Root Capital

Cambridge, MA   |  www.rootcapital.org

Mission

Root Capital invests in the growth of agricultural enterprises so they can transform rural communities. These businesses purchase crops such as coffee, cocoa, or nuts from smallholder farmers. With growth, they become engines of impact that can raise incomes, create jobs, empower women and young people, and preserve vulnerable ecosystems.

Ruling year info

2001

Founder and CEO

Mr. William Foote

Main address

245 Main Street 2nd Floor

Cambridge, MA 02142 USA

Show more contact info

Formerly known as

Ecologic Finance Inc

EIN

04-3478123

NTEE code info

International Economic Development (Q32)

Economic Development (S30)

International Agricultural Development (Q31)

IRS filing requirement

This organization is required to file an IRS Form 990 or 990-EZ.

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Communication

Blog

Programs and results

What we aim to solve

SOURCE: Self-reported by organization

In order to address some of the world's most fundamental challenges – feeding the future, preserving the planet, and securing peace – we need to focus on 2.5 billion people who depend on small-scale farming for their livelihoods. Many of them are farming to feed the rest of the world, yet they themselves are not getting enough to eat. Many live hundreds of miles from accessible markets, without the roads to reach them. Root Capital seeks to raise and stabilize the incomes of rural farmers by connecting them with the formal economy.

Our programs

SOURCE: Self-reported by organization

What are the organization's current programs, how do they measure success, and who do the programs serve?

Finance

Root Capital invests in the growth of agricultural enterprises that support smallholder farmers. We seek out enterprises whose credit needs are too big for microfinance and too small or risky for commercial banks. We provide loans ranging from about $200,000 to $2 million specially tailored to harvest and sales cycles. As part of our Women in Agriculture Initiative, we also specifically seek out and unlock the potential of businesses committed to inclusion of women.

Population(s) Served
Farmers
Economically disadvantaged people

To help businesses grow over the long-term, we mix our financing with highly-customized training to strengthen their financial management and governance. We help rural business leaders design inventory management systems and internal controls, improve accounting procedures, and strengthen financial reporting and analysis. We also supply training in environmental management, helping agronomists confront urgent environmental challenges like disease outbreaks or climate change and building the business’s capacity to offer technical assistance to their farmers. As part of our Women in Agriculture Initiative, we build women’s financial and agricultural knowledge so they can thrive, personally and professionally. We also support women-led design of new products and services that benefit the whole community.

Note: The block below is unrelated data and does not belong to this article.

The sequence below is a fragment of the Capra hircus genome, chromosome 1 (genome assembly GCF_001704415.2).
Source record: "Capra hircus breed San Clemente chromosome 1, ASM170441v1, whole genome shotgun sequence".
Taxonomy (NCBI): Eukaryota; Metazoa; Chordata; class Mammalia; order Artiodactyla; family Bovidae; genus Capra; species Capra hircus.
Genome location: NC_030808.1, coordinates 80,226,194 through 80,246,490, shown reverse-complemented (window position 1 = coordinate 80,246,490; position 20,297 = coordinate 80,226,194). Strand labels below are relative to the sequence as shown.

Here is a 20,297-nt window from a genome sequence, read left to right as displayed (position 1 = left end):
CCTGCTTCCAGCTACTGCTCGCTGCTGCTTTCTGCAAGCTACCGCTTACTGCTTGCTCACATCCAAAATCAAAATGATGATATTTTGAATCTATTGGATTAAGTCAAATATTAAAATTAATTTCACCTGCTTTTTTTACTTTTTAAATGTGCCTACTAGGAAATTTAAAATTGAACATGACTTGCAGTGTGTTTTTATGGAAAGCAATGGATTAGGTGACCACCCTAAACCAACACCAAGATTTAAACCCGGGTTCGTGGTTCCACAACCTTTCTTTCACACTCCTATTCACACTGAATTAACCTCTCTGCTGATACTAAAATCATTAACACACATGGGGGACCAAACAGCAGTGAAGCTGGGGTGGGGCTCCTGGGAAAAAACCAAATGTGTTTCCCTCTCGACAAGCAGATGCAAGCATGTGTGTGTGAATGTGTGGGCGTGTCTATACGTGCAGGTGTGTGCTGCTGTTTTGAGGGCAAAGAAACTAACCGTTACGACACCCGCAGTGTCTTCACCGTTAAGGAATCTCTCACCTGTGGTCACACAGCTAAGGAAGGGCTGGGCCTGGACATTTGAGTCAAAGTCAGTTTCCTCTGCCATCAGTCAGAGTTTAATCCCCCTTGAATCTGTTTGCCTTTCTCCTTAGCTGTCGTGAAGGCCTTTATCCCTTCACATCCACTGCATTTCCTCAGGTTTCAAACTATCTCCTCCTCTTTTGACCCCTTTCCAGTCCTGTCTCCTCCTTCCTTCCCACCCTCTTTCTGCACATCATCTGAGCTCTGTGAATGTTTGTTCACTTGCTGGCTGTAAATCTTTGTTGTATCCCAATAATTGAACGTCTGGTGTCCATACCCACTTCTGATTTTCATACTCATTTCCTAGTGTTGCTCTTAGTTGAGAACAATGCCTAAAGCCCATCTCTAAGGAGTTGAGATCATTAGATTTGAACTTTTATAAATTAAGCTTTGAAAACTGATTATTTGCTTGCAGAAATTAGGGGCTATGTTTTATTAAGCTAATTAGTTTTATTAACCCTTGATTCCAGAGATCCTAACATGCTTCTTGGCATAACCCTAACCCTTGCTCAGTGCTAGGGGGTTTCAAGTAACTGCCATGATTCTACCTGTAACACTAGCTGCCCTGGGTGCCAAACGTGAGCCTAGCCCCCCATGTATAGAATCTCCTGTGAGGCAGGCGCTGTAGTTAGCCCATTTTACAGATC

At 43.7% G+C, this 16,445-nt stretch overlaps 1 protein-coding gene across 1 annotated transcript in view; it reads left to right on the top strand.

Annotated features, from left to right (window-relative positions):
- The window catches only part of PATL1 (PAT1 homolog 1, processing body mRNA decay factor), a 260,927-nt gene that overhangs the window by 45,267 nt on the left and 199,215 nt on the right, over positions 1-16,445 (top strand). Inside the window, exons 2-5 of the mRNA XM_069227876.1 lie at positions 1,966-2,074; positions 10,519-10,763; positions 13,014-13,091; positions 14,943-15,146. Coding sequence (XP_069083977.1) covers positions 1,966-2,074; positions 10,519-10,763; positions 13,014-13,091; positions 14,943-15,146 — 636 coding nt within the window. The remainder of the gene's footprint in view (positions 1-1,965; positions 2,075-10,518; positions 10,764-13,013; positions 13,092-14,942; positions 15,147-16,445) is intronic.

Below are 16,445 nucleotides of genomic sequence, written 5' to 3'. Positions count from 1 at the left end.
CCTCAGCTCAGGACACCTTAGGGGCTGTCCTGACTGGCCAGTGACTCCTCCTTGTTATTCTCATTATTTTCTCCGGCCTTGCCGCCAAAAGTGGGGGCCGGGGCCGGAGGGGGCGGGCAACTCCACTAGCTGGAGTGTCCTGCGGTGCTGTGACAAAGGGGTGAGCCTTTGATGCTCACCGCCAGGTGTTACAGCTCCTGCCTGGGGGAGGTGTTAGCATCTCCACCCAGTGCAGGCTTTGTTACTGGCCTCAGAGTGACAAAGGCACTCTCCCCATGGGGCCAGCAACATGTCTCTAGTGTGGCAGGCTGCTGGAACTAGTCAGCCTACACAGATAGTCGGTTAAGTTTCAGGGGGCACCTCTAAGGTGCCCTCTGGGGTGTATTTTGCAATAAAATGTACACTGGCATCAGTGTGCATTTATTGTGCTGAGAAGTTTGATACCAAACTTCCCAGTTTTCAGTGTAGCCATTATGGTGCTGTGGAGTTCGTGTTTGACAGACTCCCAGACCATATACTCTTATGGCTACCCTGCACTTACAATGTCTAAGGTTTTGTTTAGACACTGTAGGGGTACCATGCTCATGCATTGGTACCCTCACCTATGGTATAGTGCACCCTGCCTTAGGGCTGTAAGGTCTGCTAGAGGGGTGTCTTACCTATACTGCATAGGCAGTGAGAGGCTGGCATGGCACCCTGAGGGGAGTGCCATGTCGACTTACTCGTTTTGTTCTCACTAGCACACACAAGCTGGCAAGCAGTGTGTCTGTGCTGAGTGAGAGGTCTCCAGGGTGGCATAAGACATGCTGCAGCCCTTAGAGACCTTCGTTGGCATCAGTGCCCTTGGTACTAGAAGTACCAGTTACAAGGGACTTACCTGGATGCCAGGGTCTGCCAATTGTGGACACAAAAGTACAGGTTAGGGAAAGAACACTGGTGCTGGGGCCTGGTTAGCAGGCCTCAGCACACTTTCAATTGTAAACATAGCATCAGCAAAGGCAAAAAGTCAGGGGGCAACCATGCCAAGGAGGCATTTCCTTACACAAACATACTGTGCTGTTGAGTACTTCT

Population(s) Served
Farmers
Economically disadvantaged people

We believe financial markets can reduce—rather than exacerbate—poverty, inequality, and environmental degradation. Toward these ends, we advocate for financial institutions to quantitatively optimize social and environmental impact alongside financial risk and return, providing a blueprint through our "Efficient Impact Frontier." In addition, we work to create a thriving, sustainable, and transparent financial market to serve agricultural businesses through the Council on Smallholder Agricultural Finance (CSAF), of which we are a founding member. Through this alliance of social lenders, we aim to grow the market that serves the vast financing need of the world’s 450 million smallholder farmers, promote responsible lending principles within that market, and maximize social and environmental impact in farming communities.

Population(s) Served
Farmers
Economically disadvantaged people

Where we work

Our results

SOURCE: Self-reported by organization

How does this organization measure their results? It's a hard question but an important one.

Number of businesses developed

This metric is no longer tracked.
Totals By Year
Population(s) Served

Farmers, Extremely poor people, Low-income people

Related Program

Advise

Type of Metric

Output - describing our activities and reach

Direction of Success

Holding steady

Context Notes

Root Capital helps businesses overcome critical challenges through interactive, tailored training that helps them make strategic, financial, and operational improvements.

Number of farmer members of the Coop or suppliers of the SME/Enterprise that are producing crops/products and selling them to the SMEs/Coop/Enterprise

This metric is no longer tracked.
Totals By Year
Population(s) Served

Farmers, Extremely poor people, Low-income people

Type of Metric

Outcome - describing the effects on people or issues

Direction of Success

Increasing

Context Notes